# Locus equations which may need absolute factorization

A regular triangle ABC is given. Where to put point D in order to the sum of two distances between it and the vertices of the triangle will be equal to the distance between it and the third vertex?
GeoGebra can answer this question when using the

`LocusEquation[f+g==h,D]`

command. In fact, it computes the answer at the same time also for the conditions g+h==f and h+f==g.
The answer is the union of two circles. The web version of GeoGebra (as of July 2016) cannot compute the answer because of memory limitations, but the desktop version can:The polynomial of this algebraic curve is a product of two circles, but the y-coordinate of their centers is . That prevents having a factorization with integer coefficients only.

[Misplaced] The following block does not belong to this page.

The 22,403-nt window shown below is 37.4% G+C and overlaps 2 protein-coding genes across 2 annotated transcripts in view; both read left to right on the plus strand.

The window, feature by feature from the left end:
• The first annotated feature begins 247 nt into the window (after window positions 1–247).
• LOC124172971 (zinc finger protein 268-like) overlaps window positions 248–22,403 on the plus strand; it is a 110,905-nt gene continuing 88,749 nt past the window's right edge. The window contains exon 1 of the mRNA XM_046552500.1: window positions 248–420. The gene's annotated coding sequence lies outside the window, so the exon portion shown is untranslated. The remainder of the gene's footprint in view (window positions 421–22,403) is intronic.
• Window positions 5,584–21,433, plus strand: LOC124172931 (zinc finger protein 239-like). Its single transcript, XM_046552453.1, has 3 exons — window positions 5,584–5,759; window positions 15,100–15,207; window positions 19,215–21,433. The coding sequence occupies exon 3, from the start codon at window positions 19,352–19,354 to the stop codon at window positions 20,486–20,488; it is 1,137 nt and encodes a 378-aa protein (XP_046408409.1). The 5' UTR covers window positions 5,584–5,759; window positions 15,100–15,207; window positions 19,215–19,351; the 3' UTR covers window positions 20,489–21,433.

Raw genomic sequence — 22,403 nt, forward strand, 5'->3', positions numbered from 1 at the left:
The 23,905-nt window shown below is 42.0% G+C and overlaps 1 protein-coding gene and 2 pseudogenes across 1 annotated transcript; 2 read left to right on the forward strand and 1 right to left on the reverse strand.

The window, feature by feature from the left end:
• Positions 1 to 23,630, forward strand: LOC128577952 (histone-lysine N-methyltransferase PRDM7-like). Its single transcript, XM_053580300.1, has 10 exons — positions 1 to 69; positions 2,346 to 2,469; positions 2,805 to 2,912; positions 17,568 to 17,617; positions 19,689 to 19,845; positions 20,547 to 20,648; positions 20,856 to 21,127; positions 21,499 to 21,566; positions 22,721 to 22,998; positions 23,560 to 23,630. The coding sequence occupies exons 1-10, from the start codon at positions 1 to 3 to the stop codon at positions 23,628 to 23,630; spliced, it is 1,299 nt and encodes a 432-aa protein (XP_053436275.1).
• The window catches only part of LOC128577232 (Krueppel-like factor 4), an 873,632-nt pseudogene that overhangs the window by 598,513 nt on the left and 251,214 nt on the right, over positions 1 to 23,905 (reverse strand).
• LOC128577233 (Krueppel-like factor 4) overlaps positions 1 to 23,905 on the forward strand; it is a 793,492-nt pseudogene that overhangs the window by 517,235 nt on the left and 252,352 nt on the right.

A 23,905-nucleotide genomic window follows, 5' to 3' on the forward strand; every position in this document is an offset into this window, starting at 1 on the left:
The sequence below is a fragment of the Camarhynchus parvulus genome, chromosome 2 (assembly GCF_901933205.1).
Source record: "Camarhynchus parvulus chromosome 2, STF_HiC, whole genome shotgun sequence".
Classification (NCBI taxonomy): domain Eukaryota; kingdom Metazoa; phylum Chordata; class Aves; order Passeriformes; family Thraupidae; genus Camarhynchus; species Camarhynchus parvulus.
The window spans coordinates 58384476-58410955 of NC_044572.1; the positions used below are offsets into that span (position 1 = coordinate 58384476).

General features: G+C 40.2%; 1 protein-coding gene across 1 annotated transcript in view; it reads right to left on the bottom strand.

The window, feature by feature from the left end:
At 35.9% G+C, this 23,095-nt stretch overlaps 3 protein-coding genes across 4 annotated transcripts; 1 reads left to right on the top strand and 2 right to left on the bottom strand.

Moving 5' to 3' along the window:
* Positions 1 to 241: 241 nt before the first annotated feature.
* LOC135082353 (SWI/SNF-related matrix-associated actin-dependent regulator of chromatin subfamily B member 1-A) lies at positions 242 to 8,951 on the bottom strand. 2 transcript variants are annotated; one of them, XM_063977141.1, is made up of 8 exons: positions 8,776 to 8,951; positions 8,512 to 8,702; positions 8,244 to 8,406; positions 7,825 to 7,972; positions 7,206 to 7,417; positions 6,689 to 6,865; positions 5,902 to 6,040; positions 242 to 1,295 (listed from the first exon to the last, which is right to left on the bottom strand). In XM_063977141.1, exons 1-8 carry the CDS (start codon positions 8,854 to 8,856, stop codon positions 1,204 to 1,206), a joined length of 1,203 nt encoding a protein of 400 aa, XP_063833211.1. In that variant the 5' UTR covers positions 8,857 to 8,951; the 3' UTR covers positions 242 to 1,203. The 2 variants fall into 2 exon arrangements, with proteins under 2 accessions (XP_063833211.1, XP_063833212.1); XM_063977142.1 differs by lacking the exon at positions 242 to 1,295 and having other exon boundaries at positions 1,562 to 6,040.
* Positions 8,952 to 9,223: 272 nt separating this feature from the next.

"Factorization" of algebraic curves can be crucial when plotting implicit curves. Plotting the factors separately increases the quality of the plot. In this case, however, factorizaton is not really required: both circles can be seen perfectly.
Absolute factorization (that is a factorization over an algebraic closure of its coefficient field) is not yet implemented in GeoGebra. It's available in some other computer systems like Maple or Singular.

## A further example

Holfeld's 24th problem in his Exercitationes Geometricae (1773) also produces a locus equation which can be factorized, but not always over the integers. Try to drag point B to various points, e.g. to (0,4).

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